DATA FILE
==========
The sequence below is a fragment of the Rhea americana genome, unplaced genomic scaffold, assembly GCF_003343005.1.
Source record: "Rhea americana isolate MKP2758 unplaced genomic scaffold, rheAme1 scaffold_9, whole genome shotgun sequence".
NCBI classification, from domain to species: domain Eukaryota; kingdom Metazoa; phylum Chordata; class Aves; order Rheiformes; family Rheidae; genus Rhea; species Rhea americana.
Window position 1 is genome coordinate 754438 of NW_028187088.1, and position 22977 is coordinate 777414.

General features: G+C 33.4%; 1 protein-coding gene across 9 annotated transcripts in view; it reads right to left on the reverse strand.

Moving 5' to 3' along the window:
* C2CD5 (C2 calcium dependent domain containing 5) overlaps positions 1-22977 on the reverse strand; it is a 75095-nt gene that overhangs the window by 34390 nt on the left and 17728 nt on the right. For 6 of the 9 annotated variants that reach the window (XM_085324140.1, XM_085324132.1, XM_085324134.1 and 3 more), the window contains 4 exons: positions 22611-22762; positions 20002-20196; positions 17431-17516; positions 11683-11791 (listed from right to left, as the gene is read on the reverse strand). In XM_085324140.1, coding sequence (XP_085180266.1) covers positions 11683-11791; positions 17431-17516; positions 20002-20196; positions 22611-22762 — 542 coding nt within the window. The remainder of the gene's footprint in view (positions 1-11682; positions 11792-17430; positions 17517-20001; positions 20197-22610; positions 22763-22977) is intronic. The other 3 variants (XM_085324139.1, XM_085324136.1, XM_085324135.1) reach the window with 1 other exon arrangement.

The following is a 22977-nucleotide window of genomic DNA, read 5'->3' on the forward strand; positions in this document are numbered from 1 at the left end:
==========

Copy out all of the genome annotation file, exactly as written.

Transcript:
The sequence below is a fragment of the Rhea americana genome, unplaced genomic scaffold, assembly GCF_003343005.1.
Source record: "Rhea americana isolate MKP2758 unplaced genomic scaffold, rheAme1 scaffold_9, whole genome shotgun sequence".
NCBI classification, from domain to species: domain Eukaryota; kingdom Metazoa; phylum Chordata; class Aves; order Rheiformes; family Rheidae; genus Rhea; species Rhea americana.
Window position 1 is genome coordinate 754438 of NW_028187088.1, and position 22977 is coordinate 777414.

General features: G+C 33.4%; 1 protein-coding gene across 9 annotated transcripts in view; it reads right to left on the reverse strand.

Moving 5' to 3' along the window:
* C2CD5 (C2 calcium dependent domain containing 5) overlaps positions 1-22977 on the reverse strand; it is a 75095-nt gene that overhangs the window by 34390 nt on the left and 17728 nt on the right. For 6 of the 9 annotated variants that reach the window (XM_085324140.1, XM_085324132.1, XM_085324134.1 and 3 more), the window contains 4 exons: positions 22611-22762; positions 20002-20196; positions 17431-17516; positions 11683-11791 (listed from right to left, as the gene is read on the reverse strand). In XM_085324140.1, coding sequence (XP_085180266.1) covers positions 11683-11791; positions 17431-17516; positions 20002-20196; positions 22611-22762 — 542 coding nt within the window. The remainder of the gene's footprint in view (positions 1-11682; positions 11792-17430; positions 17517-20001; positions 20197-22610; positions 22763-22977) is intronic. The other 3 variants (XM_085324139.1, XM_085324136.1, XM_085324135.1) reach the window with 1 other exon arrangement.

The following is a 22977-nucleotide window of genomic DNA, read 5'->3' on the forward strand; positions in this document are numbered from 1 at the left end: